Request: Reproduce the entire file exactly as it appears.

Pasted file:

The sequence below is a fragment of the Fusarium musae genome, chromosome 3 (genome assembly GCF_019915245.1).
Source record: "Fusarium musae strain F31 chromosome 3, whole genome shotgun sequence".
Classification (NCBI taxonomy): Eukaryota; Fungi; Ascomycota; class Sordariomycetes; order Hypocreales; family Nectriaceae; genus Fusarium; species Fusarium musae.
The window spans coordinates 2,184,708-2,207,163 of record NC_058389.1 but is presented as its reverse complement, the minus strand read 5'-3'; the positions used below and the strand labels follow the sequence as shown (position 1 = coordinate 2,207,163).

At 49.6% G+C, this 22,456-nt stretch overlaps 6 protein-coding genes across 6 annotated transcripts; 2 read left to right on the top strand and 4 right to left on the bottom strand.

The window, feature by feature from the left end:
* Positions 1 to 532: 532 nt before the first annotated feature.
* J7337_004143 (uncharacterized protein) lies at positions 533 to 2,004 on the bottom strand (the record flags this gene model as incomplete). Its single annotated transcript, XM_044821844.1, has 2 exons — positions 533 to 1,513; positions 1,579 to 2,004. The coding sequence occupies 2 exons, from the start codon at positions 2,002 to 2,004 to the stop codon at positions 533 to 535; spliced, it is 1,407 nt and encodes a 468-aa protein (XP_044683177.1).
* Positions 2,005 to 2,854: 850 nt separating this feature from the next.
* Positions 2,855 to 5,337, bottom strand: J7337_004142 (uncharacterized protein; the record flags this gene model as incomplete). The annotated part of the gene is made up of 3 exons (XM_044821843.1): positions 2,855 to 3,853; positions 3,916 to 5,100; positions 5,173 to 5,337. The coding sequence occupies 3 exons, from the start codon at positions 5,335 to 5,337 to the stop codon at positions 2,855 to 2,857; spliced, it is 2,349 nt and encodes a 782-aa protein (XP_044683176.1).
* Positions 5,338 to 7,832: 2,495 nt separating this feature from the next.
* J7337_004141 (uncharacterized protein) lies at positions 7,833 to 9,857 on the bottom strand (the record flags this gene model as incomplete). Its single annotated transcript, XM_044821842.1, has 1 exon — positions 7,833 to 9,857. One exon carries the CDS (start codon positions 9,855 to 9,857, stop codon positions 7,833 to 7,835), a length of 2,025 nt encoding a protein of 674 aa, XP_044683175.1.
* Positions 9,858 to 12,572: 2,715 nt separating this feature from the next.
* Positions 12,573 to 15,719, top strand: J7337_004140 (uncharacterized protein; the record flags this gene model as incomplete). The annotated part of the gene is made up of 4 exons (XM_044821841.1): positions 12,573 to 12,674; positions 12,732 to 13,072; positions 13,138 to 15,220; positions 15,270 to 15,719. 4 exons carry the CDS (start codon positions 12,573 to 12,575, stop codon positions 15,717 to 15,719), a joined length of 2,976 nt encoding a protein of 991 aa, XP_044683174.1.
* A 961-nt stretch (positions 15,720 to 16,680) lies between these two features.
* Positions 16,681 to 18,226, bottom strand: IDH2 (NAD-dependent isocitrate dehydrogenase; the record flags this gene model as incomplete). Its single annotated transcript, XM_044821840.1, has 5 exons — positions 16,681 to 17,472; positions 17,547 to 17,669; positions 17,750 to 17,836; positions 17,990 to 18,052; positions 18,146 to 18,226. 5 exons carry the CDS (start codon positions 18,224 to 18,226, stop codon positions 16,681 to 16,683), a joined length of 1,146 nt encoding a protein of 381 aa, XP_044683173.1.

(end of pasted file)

The sequence below is a fragment of the Fusarium musae genome, chromosome 3 (genome assembly GCF_019915245.1).
Source record: "Fusarium musae strain F31 chromosome 3, whole genome shotgun sequence".
Classification (NCBI taxonomy): Eukaryota; Fungi; Ascomycota; class Sordariomycetes; order Hypocreales; family Nectriaceae; genus Fusarium; species Fusarium musae.
The window spans coordinates 2,184,708-2,207,163 of record NC_058389.1 but is presented as its reverse complement, the minus strand read 5'-3'; the positions used below and the strand labels follow the sequence as shown (position 1 = coordinate 2,207,163).

At 49.6% G+C, this 22,456-nt stretch overlaps 6 protein-coding genes across 6 annotated transcripts; 2 read left to right on the top strand and 4 right to left on the bottom strand.

The window, feature by feature from the left end:
* Positions 1 to 532: 532 nt before the first annotated feature.
* J7337_004143 (uncharacterized protein) lies at positions 533 to 2,004 on the bottom strand (the record flags this gene model as incomplete). Its single annotated transcript, XM_044821844.1, has 2 exons — positions 533 to 1,513; positions 1,579 to 2,004. The coding sequence occupies 2 exons, from the start codon at positions 2,002 to 2,004 to the stop codon at positions 533 to 535; spliced, it is 1,407 nt and encodes a 468-aa protein (XP_044683177.1).
* Positions 2,005 to 2,854: 850 nt separating this feature from the next.
* Positions 2,855 to 5,337, bottom strand: J7337_004142 (uncharacterized protein; the record flags this gene model as incomplete). The annotated part of the gene is made up of 3 exons (XM_044821843.1): positions 2,855 to 3,853; positions 3,916 to 5,100; positions 5,173 to 5,337. The coding sequence occupies 3 exons, from the start codon at positions 5,335 to 5,337 to the stop codon at positions 2,855 to 2,857; spliced, it is 2,349 nt and encodes a 782-aa protein (XP_044683176.1).
* Positions 5,338 to 7,832: 2,495 nt separating this feature from the next.
* J7337_004141 (uncharacterized protein) lies at positions 7,833 to 9,857 on the bottom strand (the record flags this gene model as incomplete). Its single annotated transcript, XM_044821842.1, has 1 exon — positions 7,833 to 9,857. One exon carries the CDS (start codon positions 9,855 to 9,857, stop codon positions 7,833 to 7,835), a length of 2,025 nt encoding a protein of 674 aa, XP_044683175.1.
* Positions 9,858 to 12,572: 2,715 nt separating this feature from the next.
* Positions 12,573 to 15,719, top strand: J7337_004140 (uncharacterized protein; the record flags this gene model as incomplete). The annotated part of the gene is made up of 4 exons (XM_044821841.1): positions 12,573 to 12,674; positions 12,732 to 13,072; positions 13,138 to 15,220; positions 15,270 to 15,719. 4 exons carry the CDS (start codon positions 12,573 to 12,575, stop codon positions 15,717 to 15,719), a joined length of 2,976 nt encoding a protein of 991 aa, XP_044683174.1.
* A 961-nt stretch (positions 15,720 to 16,680) lies between these two features.
* Positions 16,681 to 18,226, bottom strand: IDH2 (NAD-dependent isocitrate dehydrogenase; the record flags this gene model as incomplete). Its single annotated transcript, XM_044821840.1, has 5 exons — positions 16,681 to 17,472; positions 17,547 to 17,669; positions 17,750 to 17,836; positions 17,990 to 18,052; positions 18,146 to 18,226. 5 exons carry the CDS (start codon positions 18,224 to 18,226, stop codon positions 16,681 to 16,683), a joined length of 1,146 nt encoding a protein of 381 aa, XP_044683173.1.